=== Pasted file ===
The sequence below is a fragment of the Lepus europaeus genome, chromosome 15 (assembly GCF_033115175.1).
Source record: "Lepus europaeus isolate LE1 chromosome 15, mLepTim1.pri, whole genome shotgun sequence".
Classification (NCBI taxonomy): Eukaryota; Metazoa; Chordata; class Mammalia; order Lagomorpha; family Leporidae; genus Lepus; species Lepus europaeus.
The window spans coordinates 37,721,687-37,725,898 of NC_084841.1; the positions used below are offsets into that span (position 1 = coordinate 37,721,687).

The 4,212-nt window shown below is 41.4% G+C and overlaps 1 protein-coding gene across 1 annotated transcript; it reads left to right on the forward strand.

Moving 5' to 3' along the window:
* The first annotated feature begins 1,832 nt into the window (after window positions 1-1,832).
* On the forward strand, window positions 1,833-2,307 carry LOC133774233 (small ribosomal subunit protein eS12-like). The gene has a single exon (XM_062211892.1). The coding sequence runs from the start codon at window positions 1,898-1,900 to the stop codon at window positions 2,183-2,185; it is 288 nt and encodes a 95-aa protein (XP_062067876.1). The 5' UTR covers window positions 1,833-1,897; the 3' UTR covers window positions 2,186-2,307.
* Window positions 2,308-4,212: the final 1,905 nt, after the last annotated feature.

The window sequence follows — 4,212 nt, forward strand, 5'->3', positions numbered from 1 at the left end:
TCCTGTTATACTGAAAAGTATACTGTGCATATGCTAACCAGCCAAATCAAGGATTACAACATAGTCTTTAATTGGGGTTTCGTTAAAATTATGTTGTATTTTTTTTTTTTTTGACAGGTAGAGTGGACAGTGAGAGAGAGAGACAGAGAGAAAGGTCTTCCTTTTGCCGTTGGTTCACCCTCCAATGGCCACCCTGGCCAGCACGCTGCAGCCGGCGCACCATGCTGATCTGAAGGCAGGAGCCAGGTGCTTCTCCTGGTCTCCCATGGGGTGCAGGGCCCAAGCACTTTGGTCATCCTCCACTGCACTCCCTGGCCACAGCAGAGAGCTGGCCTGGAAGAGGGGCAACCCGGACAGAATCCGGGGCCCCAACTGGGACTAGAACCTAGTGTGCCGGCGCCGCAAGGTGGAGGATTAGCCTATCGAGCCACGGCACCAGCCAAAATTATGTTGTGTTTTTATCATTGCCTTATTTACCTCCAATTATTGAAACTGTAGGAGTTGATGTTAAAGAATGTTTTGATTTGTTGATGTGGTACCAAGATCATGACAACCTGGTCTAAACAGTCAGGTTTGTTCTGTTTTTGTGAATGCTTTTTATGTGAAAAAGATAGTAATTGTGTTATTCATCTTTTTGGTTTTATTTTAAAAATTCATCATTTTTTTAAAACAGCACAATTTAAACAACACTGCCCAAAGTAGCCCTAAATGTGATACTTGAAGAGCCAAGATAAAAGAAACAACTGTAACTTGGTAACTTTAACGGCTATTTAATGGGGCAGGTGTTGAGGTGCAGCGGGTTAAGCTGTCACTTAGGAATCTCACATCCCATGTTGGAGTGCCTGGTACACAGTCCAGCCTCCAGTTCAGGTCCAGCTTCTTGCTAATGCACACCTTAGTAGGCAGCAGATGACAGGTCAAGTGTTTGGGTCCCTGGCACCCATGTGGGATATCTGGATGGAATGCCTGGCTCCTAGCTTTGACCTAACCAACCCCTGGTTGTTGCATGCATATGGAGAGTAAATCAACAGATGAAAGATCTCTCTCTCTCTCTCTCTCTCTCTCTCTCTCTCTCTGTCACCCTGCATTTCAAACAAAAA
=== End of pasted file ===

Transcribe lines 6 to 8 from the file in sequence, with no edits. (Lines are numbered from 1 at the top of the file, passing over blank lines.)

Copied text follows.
Moving 5' to 3' along the window:
* The first annotated feature begins 1,832 nt into the window (after window positions 1-1,832).
* On the forward strand, window positions 1,833-2,307 carry LOC133774233 (small ribosomal subunit protein eS12-like). The gene has a single exon (XM_062211892.1). The coding sequence runs from the start codon at window positions 1,898-1,900 to the stop codon at window positions 2,183-2,185; it is 288 nt and encodes a 95-aa protein (XP_062067876.1). The 5' UTR covers window positions 1,833-1,897; the 3' UTR covers window positions 2,186-2,307.